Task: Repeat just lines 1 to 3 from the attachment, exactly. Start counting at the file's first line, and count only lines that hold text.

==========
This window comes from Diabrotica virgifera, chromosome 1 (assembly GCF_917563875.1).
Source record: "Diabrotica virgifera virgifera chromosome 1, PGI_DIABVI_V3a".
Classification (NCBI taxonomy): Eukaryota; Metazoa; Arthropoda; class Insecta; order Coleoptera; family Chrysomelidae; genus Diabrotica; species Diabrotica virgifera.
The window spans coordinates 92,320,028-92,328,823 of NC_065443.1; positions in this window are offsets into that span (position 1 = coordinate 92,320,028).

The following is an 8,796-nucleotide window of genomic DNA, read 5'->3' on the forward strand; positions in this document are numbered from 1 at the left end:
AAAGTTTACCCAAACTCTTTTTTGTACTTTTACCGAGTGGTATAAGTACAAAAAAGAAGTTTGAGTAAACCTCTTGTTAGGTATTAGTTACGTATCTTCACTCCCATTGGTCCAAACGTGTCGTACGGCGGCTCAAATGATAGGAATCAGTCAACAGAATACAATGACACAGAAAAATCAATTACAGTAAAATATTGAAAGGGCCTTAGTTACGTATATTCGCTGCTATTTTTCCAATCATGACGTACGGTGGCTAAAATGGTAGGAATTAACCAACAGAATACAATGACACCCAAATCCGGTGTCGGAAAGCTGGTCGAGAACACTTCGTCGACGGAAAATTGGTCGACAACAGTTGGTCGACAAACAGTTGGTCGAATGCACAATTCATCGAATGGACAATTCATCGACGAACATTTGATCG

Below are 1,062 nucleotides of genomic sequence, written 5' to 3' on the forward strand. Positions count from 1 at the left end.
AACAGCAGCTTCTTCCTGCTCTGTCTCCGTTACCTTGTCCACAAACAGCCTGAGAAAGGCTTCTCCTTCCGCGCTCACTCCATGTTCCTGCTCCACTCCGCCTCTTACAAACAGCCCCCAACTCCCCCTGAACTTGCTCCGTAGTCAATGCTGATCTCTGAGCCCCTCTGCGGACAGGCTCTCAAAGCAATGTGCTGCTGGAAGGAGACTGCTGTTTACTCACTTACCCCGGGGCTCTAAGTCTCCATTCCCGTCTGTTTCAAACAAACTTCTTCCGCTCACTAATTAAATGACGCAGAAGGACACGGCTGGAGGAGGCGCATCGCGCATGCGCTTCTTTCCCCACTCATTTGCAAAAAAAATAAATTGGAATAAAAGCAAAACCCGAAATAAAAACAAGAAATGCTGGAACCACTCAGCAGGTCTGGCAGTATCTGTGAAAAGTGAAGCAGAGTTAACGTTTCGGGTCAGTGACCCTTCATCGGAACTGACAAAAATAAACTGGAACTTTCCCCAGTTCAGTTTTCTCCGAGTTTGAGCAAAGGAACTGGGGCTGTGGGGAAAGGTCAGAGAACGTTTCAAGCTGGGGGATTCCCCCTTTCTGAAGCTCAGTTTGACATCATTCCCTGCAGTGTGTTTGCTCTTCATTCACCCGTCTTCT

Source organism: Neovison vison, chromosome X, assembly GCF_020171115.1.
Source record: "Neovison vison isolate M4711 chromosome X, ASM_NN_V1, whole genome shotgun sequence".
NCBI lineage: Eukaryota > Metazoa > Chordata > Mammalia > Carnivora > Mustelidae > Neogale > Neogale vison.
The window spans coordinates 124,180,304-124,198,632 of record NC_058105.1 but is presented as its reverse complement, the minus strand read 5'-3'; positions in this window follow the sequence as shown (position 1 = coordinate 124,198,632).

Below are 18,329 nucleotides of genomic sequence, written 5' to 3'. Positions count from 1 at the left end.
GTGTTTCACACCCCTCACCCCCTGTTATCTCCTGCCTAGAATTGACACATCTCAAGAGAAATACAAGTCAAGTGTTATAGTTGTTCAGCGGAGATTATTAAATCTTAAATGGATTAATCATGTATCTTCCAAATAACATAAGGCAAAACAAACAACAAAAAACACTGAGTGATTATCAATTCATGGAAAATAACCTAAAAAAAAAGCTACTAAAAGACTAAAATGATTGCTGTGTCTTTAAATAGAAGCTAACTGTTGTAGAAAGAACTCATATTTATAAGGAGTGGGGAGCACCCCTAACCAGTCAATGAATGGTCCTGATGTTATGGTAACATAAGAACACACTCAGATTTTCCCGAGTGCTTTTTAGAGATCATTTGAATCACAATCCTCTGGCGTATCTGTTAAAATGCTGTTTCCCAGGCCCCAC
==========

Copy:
This window comes from Diabrotica virgifera, chromosome 1 (assembly GCF_917563875.1).
Source record: "Diabrotica virgifera virgifera chromosome 1, PGI_DIABVI_V3a".
Classification (NCBI taxonomy): Eukaryota; Metazoa; Arthropoda; class Insecta; order Coleoptera; family Chrysomelidae; genus Diabrotica; species Diabrotica virgifera.